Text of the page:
A screenshot of a Zoom meeting features SACUA members who attended virtually and in-person
Courtesy of Tina Yu

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The Senate Advisory Committee on University Affairs discussed a resolution on academic freedom on all three University of Michigan campuses at their hybrid meeting Monday afternoon in the Ruthven Building. 

The resolution aims to protect the U-M curriculum from any restrictions on what topics can be taught, especially those that relate to racial and social justice. The resolution was introduced by Mark Allison, an associate professor of computer science at the University’s Flint campus.

SACUA Assembly Chair Allen Liu, a U-M Engineering professor, said that SACUA has been considering a resolution on academic freedom for some time. 

“We definitely are interested in putting in a resolution for (academic freedom),” Liu said. “(The resolution is) a strong voice on this issue of academic freedom, and most of us on SACUA talked about this maybe a few weeks back.” 

Members of SACUA highlighted legislation recently passed or proposed in multiple states, including Michigan, that limit discussions on racism, critical race theory and other related topics in academic settings. This legislation comes alongside a recent movement to ban books dealing with race, gender and sexuality from public school libraries. SACUA members also expressed concern that many U.S. students do not have enough knowledge of BIPOC and LGBTQ+ history as well as societal structures and institutions that lead to inequality.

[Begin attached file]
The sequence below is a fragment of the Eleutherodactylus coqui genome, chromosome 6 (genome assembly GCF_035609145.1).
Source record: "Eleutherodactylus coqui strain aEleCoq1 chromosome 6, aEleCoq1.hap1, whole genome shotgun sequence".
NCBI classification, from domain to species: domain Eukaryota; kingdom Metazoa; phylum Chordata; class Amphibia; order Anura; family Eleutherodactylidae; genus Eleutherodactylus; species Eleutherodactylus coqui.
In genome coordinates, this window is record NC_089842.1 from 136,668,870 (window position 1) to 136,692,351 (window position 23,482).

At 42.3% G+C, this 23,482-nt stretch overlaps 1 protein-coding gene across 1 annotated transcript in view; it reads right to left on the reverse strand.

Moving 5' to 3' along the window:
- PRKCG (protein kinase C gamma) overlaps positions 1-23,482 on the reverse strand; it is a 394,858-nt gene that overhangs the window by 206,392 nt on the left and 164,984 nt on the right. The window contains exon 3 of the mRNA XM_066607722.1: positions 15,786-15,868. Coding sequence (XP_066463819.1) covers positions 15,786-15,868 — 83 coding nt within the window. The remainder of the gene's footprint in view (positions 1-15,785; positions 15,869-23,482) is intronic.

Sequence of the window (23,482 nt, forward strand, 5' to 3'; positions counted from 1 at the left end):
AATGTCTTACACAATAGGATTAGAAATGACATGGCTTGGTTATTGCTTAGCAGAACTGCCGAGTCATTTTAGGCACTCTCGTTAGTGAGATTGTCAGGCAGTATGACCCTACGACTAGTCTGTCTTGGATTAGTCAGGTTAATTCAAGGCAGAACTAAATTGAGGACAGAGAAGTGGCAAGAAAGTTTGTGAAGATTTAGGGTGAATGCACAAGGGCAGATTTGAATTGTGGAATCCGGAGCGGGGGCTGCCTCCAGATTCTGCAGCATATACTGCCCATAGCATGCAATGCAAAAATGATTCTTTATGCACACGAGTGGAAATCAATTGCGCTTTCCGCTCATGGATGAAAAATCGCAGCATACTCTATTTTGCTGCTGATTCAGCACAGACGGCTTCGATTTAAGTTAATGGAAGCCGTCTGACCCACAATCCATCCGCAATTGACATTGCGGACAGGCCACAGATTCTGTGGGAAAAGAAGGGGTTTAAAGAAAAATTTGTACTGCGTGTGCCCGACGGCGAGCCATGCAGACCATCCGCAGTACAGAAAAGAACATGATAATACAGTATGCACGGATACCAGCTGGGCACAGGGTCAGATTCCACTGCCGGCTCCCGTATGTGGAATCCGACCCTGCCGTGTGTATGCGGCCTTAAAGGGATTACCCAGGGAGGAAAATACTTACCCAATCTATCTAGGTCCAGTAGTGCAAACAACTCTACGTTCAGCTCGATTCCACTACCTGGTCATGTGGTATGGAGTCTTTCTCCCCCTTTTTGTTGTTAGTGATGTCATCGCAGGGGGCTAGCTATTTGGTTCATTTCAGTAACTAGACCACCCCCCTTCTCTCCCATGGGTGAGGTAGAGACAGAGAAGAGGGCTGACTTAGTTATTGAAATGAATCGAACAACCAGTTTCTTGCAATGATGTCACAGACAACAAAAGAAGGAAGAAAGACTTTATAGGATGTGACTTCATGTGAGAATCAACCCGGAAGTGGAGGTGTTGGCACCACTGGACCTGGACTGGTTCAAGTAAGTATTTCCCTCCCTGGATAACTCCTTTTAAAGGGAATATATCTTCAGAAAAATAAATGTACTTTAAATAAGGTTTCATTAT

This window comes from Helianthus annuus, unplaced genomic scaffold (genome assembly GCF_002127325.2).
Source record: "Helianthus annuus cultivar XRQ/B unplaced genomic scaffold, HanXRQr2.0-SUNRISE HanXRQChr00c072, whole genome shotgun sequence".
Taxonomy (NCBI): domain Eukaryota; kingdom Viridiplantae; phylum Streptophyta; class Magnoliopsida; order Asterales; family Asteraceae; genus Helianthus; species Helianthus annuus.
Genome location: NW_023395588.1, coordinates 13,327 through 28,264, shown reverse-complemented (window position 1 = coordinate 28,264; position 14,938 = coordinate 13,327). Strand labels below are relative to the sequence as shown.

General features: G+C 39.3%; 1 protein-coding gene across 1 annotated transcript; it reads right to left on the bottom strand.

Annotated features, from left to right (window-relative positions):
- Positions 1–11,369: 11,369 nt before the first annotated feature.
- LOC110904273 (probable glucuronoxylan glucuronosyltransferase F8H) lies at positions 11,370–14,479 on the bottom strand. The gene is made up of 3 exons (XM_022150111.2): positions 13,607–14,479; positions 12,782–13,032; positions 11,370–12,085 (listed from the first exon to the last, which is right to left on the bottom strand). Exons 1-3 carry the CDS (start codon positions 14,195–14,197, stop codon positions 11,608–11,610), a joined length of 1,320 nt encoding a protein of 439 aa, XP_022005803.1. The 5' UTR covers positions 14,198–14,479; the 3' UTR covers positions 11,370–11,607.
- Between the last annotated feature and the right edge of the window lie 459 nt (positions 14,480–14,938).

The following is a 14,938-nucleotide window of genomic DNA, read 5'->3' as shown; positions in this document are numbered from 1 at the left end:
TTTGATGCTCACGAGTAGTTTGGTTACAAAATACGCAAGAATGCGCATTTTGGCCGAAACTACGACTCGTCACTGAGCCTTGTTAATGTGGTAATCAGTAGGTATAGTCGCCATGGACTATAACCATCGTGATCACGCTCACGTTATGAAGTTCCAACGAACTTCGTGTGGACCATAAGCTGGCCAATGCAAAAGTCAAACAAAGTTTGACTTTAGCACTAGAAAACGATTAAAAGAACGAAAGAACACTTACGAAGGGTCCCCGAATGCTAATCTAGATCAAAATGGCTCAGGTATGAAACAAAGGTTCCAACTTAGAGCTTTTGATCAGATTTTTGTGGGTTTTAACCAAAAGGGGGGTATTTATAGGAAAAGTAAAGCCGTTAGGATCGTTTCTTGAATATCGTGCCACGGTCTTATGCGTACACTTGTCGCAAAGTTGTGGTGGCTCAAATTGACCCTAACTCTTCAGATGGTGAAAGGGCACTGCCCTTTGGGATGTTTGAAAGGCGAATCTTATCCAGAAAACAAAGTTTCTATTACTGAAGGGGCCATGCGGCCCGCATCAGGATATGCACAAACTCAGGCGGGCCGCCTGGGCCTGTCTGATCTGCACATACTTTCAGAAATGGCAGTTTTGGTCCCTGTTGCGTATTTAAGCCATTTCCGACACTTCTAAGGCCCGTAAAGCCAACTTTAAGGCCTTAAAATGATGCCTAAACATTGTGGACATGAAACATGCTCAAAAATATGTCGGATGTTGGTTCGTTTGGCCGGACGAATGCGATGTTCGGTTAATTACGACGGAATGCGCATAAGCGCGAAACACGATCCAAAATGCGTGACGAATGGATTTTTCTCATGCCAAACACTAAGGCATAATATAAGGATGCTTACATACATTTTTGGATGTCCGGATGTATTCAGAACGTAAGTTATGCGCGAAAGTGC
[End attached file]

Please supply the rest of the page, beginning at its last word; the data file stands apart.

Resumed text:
The resolution states that being educated on systemic barriers and topics in race and gender is a crucial quality of an informed citizen. It also states that the Faculty Senate should reject any external attempts to control or change the U-M curriculum and calls upon Interim University President Mary Sue Coleman and University Provost Susan Collins to make the same promise. 

SACUA member Michael Atzmon, a U-M Engineering professor, questioned whether this resolution would affect the teaching of historical artworks that are discriminatory. 

“Historically, there are pieces of art that are considered sexist and racist and biased in many ways,” Atzmon said. “Could the principles expressed in this statement be used to silence any teaching of such pieces, even in a critical way?” 

In response, Allison said the goal of this resolution is to give faculty the power to decide what should and should not be included in course materials and research topics.

“I believe the spirit of this document is to support the academic freedom within the classroom and in research, (and) that faculty would make that decision,” Allison said. “It’s basically a resolution to strengthen our academic freedom within the classroom.”  

SACUA Vice Chair Caitlin Finlayson, associate professor of English literature at the U-M Dearborn campus, agreed with Allison that the resolution would not restrict discussions in the classroom on controversial historical works. 

“I teach medieval and renaissance literature and there’s a whole body of stuff that’s anti-Catholic … misogynist … (and) racist, and we talk about those issues in my class,” Finlayson said. “And we contextualize them in history and culture and society, but we need to have that free exchange. I looked at this very closely to make sure that (the resolution) wouldn’t infringe on those sorts of conversations. Well, I don’t see how it would do that.” 

SACUA members voted on proposed changes to the wording of the resolution before it was passed by the committee. 

Daily Staff Reporter Tina Yu can be reached at tinapyyu@umich.edu